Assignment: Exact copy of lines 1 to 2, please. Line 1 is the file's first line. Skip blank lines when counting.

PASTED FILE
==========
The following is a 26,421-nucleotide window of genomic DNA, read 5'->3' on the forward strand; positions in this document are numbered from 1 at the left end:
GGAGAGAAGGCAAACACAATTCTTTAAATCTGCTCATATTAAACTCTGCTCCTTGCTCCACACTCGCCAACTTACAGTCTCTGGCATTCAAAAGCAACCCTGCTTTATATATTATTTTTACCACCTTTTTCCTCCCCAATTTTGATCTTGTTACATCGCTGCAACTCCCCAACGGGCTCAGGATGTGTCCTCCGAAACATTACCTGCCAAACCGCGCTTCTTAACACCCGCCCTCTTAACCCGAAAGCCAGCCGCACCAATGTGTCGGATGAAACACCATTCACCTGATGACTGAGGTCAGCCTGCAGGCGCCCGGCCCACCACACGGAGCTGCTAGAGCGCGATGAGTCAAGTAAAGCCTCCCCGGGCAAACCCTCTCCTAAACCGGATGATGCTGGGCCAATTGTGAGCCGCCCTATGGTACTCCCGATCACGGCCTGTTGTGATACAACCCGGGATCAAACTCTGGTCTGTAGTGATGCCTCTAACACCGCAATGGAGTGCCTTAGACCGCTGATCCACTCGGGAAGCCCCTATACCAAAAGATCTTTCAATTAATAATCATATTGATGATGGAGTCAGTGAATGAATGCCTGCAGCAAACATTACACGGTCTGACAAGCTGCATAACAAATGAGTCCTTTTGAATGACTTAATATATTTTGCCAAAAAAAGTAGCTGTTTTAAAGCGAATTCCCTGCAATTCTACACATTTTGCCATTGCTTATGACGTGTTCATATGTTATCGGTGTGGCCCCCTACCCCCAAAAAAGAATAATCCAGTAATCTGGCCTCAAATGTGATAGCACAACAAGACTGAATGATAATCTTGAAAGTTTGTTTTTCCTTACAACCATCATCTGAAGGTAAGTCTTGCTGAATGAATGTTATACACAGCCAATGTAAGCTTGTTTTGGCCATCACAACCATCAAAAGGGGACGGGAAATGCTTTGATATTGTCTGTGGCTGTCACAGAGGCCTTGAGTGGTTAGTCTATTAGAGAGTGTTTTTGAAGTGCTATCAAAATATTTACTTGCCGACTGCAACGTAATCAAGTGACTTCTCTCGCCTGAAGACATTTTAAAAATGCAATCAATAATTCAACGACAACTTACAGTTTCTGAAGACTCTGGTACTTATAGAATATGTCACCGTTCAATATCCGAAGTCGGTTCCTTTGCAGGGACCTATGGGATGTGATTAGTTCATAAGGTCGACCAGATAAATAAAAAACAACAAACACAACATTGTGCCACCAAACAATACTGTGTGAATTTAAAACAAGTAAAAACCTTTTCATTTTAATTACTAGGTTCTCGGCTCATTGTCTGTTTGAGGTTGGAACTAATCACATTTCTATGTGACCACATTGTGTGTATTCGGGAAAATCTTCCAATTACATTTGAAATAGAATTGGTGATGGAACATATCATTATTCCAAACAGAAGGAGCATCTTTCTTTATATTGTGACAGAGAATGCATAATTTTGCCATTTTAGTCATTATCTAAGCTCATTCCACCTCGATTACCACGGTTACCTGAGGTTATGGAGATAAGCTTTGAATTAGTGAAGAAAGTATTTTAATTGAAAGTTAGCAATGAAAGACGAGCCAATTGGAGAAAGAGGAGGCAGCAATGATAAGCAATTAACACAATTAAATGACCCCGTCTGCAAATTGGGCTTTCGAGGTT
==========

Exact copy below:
The following is a 26,421-nucleotide window of genomic DNA, read 5'->3' on the forward strand; positions in this document are numbered from 1 at the left end:
GGAGAGAAGGCAAACACAATTCTTTAAATCTGCTCATATTAAACTCTGCTCCTTGCTCCACACTCGCCAACTTACAGTCTCTGGCATTCAAAAGCAACCCTGCTTTATATATTATTTTTACCACCTTTTTCCTCCCCAATTTTGATCTTGTTACATCGCTGCAACTCCCCAACGGGCTCAGGATGTGTCCTCCGAAACATTACCTGCCAAACCGCGCTTCTTAACACCCGCCCTCTTAACCCGAAAGCCAGCCGCACCAATGTGTCGGATGAAACACCATTCACCTGATGACTGAGGTCAGCCTGCAGGCGCCCGGCCCACCACACGGAGCTGCTAGAGCGCGATGAGTCAAGTAAAGCCTCCCCGGGCAAACCCTCTCCTAAACCGGATGATGCTGGGCCAATTGTGAGCCGCCCTATGGTACTCCCGATCACGGCCTGTTGTGATACAACCCGGGATCAAACTCTGGTCTGTAGTGATGCCTCTAACACCGCAATGGAGTGCCTTAGACCGCTGATCCACTCGGGAAGCCCCTATACCAAAAGATCTTTCAATTAATAATCATATTGATGATGGAGTCAGTGAATGAATGCCTGCAGCAAACATTACACGGTCTGACAAGCTGCATAACAAATGAGTCCTTTTGAATGACTTAATATATTTTGCCAAAAAAAGTAGCTGTTTTAAAGCGAATTCCCTGCAATTCTACACATTTTGCCATTGCTTATGACGTGTTCATATGTTATCGGTGTGGCCCCCTACCCCCAAAAAAGAATAATCCAGTAATCTGGCCTCAAATGTGATAGCACAACAAGACTGAATGATAATCTTGAAAGTTTGTTTTTCCTTACAACCATCATCTGAAGGTAAGTCTTGCTGAATGAATGTTATACACAGCCAATGTAAGCTTGTTTTGGCCATCACAACCATCAAAAGGGGACGGGAAATGCTTTGATATTGTCTGTGGCTGTCACAGAGGCCTTGAGTGGTTAGTCTATTAGAGAGTGTTTTTGAAGTGCTATCAAAATATTTACTTGCCGACTGCAACGTAATCAAGTGACTTCTCTCGCCTGAAGACATTTTAAAAATGCAATCAATAATTCAACGACAACTTACAGTTTCTGAAGACTCTGGTACTTATAGAATATGTCACCGTTCAATATCCGAAGTCGGTTCCTTTGCAGGGACCTATGGGATGTGATTAGTTCATAAGGTCGACCAGATAAATAAAAAACAACAAACACAACATTGTGCCACCAAACAATACTGTGTGAATTTAAAACAAGTAAAAACCTTTTCATTTTAATTACTAGGTTCTCGGCTCATTGTCTGTTTGAGGTTGGAACTAATCACATTTCTATGTGACCACATTGTGTGTATTCGGGAAAATCTTCCAATTACATTTGAAATAGAATTGGTGATGGAACATATCATTATTCCAAACAGAAGGAGCATCTTTCTTTATATTGTGACAGAGAATGCATAATTTTGCCATTTTAGTCATTATCTAAGCTCATTCCACCTCGATTACCACGGTTACCTGAGGTTATGGAGATAAGCTTTGAATTAGTGAAGAAAGTATTTTAATTGAAAGTTAGCAATGAAAGACGAGCCAATTGGAGAAAGAGGAGGCAGCAATGATAAGCAATTAACACAATTAAATGACCCCGTCTGCAAATTGGGCTTTCGAGGTT